CASA GRANDE — About 115 days remain before the first high school football game is to be played in Arizona somewhere near Aug. 21.
Although schedules have not been released and the Aug. 21 date is just a guess, it’s unclear what the prep sports landscape will look like when the season begins.
Athletic directors are discussing that issue as they begin to plan fall sports. No one has clear answers, as nobody knows what to expect in a post-COVID-19 pandemic world.
“I’m looking at what the pro and the college teams do,” Casa Grande Union athletic director Randy Robbins said. “Once we see what they are going to do, then high schools will follow a little bit of that. I can’t see us putting high school kids before college or pros.”
The NFL and NCAA don’t have contingency plans in place if their seasons can’t go on as scheduled come September. The New York Post reported about the possibility that the NFL season could be delayed and the Super Bowl could be pushed back as late as the end of February, but the NFL has not made any official announcement.
As states look to start to reopen, the attention will eventually turn to sports and how to bring them back. There have been proposals where Major League Baseball would play its games without fans in the stands, and the NBA and NHL have also looked at that possibility.
But what about high school sports?
Some state leaders don’t foresee any large gatherings for sometime. That means no fans in the stands.
Robbins said unlike the NFL and college, where large TV money is at stake and they could possibly get by without having fans in the stands, that’s not the case with high school sports.
“High school we don’t have TV contracts. We can’t function without those gate receipts,” he said. “We can’t afford it. We can’t pay for football without gate receipts; it will be very tough. NFL and college can get by without fans, that can’t happen in the high school ranks.
“Unless somebody is going to pay for some of those costs. It costs money to run a football game.”
Poston Butte AD Noel Nafziger said no matter the number of fans in the stands, safety has to be the top priority.
“You want it to be safe for everyone regardless if you have 15,000 people or 200 people,” he said. “That’s the first priority is the safety of our athletes.”
The question of whether fans will be allowed to attend high school football games in the fall isn’t the only one on the table.
The Arizona Interscholastic Association requires all athletes to get a physical before the start of the season. Robbins discussed the possibility of the AIA also requiring a COVID-19 test.
“I’m looking at it from a health point of view,” he said.
Robbins added the cost for an athlete to get a physical is about $25, but he’s not sure about the potential cost of a COVID-19 test.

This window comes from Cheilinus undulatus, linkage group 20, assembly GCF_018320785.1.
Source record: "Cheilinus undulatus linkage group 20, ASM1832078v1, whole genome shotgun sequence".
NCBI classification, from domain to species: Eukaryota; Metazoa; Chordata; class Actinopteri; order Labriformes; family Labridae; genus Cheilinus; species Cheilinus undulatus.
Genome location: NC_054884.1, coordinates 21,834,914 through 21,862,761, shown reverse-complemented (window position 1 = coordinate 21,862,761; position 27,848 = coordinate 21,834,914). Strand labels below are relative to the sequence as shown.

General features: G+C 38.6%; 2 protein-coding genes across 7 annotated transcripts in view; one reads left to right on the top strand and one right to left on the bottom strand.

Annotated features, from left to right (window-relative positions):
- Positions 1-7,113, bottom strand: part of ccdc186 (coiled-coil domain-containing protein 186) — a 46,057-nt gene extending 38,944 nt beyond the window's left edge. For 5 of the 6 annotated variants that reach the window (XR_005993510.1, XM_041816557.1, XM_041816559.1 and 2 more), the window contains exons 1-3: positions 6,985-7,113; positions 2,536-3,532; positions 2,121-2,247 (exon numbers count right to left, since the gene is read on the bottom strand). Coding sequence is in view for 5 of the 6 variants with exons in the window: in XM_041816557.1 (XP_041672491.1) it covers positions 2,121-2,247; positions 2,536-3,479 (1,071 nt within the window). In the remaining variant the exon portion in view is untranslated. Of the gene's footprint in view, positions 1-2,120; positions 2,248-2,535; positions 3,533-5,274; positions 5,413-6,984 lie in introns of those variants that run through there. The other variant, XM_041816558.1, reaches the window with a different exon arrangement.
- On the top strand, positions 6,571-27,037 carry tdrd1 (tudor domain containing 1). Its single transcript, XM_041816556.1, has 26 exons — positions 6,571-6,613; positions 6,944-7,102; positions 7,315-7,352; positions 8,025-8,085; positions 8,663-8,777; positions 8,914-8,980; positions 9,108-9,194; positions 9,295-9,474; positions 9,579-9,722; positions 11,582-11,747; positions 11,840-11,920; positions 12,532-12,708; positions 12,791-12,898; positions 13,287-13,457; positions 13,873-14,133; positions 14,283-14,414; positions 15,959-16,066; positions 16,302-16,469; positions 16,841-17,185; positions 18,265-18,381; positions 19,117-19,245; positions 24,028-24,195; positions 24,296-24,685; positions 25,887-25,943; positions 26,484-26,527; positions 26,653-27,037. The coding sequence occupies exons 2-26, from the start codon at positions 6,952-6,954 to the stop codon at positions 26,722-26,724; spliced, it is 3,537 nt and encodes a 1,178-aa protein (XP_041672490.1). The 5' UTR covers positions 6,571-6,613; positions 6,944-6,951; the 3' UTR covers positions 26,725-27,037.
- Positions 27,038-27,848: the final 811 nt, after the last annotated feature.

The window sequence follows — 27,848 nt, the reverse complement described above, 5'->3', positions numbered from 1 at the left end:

“What is that COVID-19 test going to cost (a player’s family)?” he said. “There are so many unknowns that I have. Even if [the AIA] makes that determination ... that is a big question and a big unknown that I have right now.”
Then there’s the question about in-season testing. A player might test negative for COVID-19 in July before the start of practice, but what happens if that player contracts the virus either a week, month or two months down the road?
Perhaps regular COVID-19 testing is implemented the same way that coaches conduct grade checks to see if a player is academically eligible.
“Those are big questions that are probably going to be asked,” Robbins said. “We live in a world of liability.”
Nafziger said teams have to find ways to prepare, regardless of when sports officially return.
“It’s uncharted territory for everybody,” he said. “We have a lot of programs that work a lot in the summer ... and that goes a long ways to building a program and a team. We are working on plans to be prepared if we are able to or if we are not.”
Robbins has been meeting with regional athletic directors and getting ready for the fall.
He said the finalizing of the football schedules has been put on hold pending the outcome of a lawsuit that was filed by Phoenix Northwest Christian, Queen Creek Benjamin Franklin and Eagar Round Valley against the AIA over the schools’ conference placement. The case is expected to be heard in court next week.
Robbins added that with the spring sports season canceled, the AIA is in offseason mode for every sport.
“We are still planning for offseason for basketball leagues for the summer. We are still planning for that and attend those if we can attend them if we get the OK,” he said. “We still have to plan for it. If it doesn’t work, then we will nix it and move on.
“I think it’s what Governor (Doug) Ducey comes up with, and then we will go from there. But I think there is so many unknowns right now.”
For Robbins, who played college football for the University of Arizona then moved on to the Denver Broncos in the 1980s and early 1990s, which included three Super Bowl trips, some of those unknowns could be answered as early as June.
“If colleges are not out there practicing or [at least] being able to practice and do anything in June, I could see them pushing the season back,” he said.
Robbins added that practice and training is critical for college players otherwise it could lead to more injuries in his opinion.
“I think everything is on the table,” he said. “With this situation everything is on the table.”